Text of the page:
Momcozy Wearable Breast Pump: Momcozy’s range of wearable breast pumps let you pump efficiently and discreetly wherever you are. Airport bathroom? Driving the night shift? All good!

Bobbie Formula: This USDA organic infant formula is free of all the suspicious stuff like palm oil, corn syrup, and other mysterious fillers. Scientists and pediatric nutritionists helped come up with the all-natural recipe.

Nanit Traveling Camera Bundle: This helpful bundle of Nanit’s Pro Camera, Flex Stand, Travel Case, and Breathing Band lets you take your peace of mind with you when you’re out of town. Snap the camera onto the stand and get a crystal-clear, 130-degree view of any space, so you can stay connected however the trip unfolds.

Pehr On The Go Set: You never know when or where you might need to change a diaper—the trunk of your car, a row of airport seats, the floor…. Pehr’s set of diaper changing supplies includes an easy-to-unfold changing pad and pouch to make travel with kids a little easier, and to give you a place to hold all the essentials.

    Nanit is dedicated to delivering high-quality, reliable content for our readers. Our Parent Confidently articles are crafted by experienced parenting contributors and are firmly rooted in data and research. To ensure the accuracy and relevance of the content, all articles undergo a rigorous review process by our team of parenting experts. Additionally, our wellness-related content receives further scrutiny from Nanit Lab, our think tank of scientists, engineers, physicians, academic experts, and thought leaders.

    Our primary objective is to furnish readers with the most current, trustworthy, and actionable information concerning a host of parenting topics. We strive to empower our readers to make informed decisions by offering comprehensive and respected insights.

    In pursuit of transparency and credibility, our articles incorporate credible third-party sources, peer-reviewed studies, and abstracts. These sources are directly linked within the text or provided at the bottom of the articles to grant readers easy access to the source material.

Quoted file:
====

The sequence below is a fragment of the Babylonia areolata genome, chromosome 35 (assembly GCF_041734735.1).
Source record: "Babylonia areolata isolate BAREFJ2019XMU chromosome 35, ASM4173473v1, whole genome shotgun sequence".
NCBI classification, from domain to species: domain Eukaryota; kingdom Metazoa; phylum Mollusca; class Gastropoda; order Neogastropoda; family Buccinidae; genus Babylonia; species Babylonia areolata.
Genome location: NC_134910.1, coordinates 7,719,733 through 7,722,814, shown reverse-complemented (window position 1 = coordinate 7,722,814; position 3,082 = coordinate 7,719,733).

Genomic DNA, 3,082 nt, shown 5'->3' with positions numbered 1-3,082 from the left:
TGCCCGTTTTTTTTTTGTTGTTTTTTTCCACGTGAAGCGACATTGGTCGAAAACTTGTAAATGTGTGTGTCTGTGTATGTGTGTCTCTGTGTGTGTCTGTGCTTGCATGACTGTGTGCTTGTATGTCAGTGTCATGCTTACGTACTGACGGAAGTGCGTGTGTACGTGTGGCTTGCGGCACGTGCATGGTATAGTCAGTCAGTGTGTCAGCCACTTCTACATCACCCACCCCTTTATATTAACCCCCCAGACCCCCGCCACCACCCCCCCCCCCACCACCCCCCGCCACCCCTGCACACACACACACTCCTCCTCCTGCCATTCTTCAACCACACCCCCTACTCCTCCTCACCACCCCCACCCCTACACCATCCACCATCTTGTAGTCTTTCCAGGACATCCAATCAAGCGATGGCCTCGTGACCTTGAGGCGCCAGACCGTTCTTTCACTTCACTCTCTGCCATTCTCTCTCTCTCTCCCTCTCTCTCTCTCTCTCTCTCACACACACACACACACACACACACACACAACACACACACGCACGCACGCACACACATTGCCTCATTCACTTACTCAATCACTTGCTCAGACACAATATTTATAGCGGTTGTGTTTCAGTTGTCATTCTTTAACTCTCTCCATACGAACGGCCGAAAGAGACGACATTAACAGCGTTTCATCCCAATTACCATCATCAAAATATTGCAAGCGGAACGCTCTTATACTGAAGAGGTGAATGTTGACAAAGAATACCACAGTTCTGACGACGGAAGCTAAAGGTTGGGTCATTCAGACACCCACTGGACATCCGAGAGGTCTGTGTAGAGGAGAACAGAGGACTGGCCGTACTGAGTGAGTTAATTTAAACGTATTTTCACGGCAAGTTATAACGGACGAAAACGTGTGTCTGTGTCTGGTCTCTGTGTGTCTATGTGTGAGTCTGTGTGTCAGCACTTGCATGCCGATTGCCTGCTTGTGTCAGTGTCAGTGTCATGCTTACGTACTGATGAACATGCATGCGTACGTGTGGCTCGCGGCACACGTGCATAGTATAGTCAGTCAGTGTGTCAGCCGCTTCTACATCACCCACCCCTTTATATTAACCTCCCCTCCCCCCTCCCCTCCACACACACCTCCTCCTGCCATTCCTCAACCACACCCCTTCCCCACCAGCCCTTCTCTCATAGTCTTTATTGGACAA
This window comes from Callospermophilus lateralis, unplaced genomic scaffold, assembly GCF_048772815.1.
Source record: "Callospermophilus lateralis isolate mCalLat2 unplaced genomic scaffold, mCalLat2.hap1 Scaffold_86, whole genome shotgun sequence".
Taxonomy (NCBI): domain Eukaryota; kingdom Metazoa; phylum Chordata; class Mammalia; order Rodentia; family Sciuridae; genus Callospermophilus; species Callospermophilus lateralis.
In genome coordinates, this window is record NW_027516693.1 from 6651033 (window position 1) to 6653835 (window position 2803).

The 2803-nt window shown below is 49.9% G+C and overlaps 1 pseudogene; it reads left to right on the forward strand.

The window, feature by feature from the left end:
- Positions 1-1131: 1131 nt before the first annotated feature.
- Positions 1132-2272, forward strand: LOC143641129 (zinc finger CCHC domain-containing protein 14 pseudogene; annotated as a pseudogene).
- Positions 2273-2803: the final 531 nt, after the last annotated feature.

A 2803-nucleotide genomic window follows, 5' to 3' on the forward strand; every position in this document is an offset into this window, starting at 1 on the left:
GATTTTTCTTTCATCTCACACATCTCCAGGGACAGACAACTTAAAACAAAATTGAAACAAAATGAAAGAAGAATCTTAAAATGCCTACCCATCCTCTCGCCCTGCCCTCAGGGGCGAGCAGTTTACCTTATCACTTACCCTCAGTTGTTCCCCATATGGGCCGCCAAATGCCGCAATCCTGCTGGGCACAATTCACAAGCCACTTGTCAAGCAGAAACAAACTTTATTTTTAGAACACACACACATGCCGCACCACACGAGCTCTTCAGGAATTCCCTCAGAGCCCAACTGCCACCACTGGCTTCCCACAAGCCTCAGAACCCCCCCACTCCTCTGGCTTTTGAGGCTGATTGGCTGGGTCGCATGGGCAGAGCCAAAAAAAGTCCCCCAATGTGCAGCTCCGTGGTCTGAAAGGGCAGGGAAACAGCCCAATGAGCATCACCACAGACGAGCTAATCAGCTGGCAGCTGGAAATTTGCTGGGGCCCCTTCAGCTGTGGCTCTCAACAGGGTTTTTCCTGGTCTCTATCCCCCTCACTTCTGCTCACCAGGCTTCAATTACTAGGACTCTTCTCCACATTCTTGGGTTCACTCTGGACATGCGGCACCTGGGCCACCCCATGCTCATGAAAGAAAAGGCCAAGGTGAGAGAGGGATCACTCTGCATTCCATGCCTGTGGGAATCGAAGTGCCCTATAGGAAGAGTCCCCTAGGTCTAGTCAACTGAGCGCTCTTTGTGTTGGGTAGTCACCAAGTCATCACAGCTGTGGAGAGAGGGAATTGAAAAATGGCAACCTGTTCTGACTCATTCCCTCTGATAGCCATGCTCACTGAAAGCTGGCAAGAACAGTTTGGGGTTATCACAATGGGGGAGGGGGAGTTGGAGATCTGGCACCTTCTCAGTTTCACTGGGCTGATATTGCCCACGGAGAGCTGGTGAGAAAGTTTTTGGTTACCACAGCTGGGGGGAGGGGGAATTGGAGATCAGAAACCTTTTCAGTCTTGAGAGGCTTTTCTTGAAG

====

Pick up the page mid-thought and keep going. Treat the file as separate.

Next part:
Natalie Barnett, PhD serves as VP of Clinical Research at Nanit. Natalie initiated sleep research collaborations at Nanit and in her current role, Natalie oversees collaborations with researchers at hospitals and universities around the world who use the Nanit camera to better understand pediatric sleep and leads the internal sleep and development research programs at Nanit. Natalie holds a Ph.D. in Genetics from the University of New England in Australia and a Postgraduate Certificate in Pediatric Sleep Science from the University of Western Australia. Natalie was an Assistant Professor in the Neurogenetics Unit at NYU School of Medicine prior to joining Nanit. Natalie is also the voice of Nanit's science-backed, personalized sleep tips delivered to users throughout their baby's first few years.

    Kristy Ojala is Nanit’s Digital Content Director. She spends way too much time looking at maps and weather forecasts and pictures of Devon Rex cats and no-cook dinners. A former sleep champion, she strives to share trustworthy somnabulism tips with other parents—praying for that one fine day when no tiny humans wake her up while it’s still dark out. Her kids highly recommend 3 books, approximately 600 stuffies, Chopin’s “Nocturnes,” and the Nanit Sound + Light for bedtime success.

    Mackenzie Sangster is on the Brand and Community team at Nanit. She supports content development and editing for Nanit’s Parent Confidently blog as well as other marketing initiatives. Outside of work, she enjoys spending time with her friends, cooking, being active, and using the Pro + Flex Duo to keep an eye on her fur-baby, Poppy!

    Holly Hays is a contributor and writer for Nanit, channeling her years as a mama and former magazine editor to create fun, useful content for fellow busy, trying-to-do-their-best parents and caregivers. Holly has written for a wide range of brands and media outlets (Ergobaby, HGTV, Manhattan Toy Company, OXO), loves to cook and read mystery novels, and leans heavily on her two daughters to keep her up to date on all the latest slang.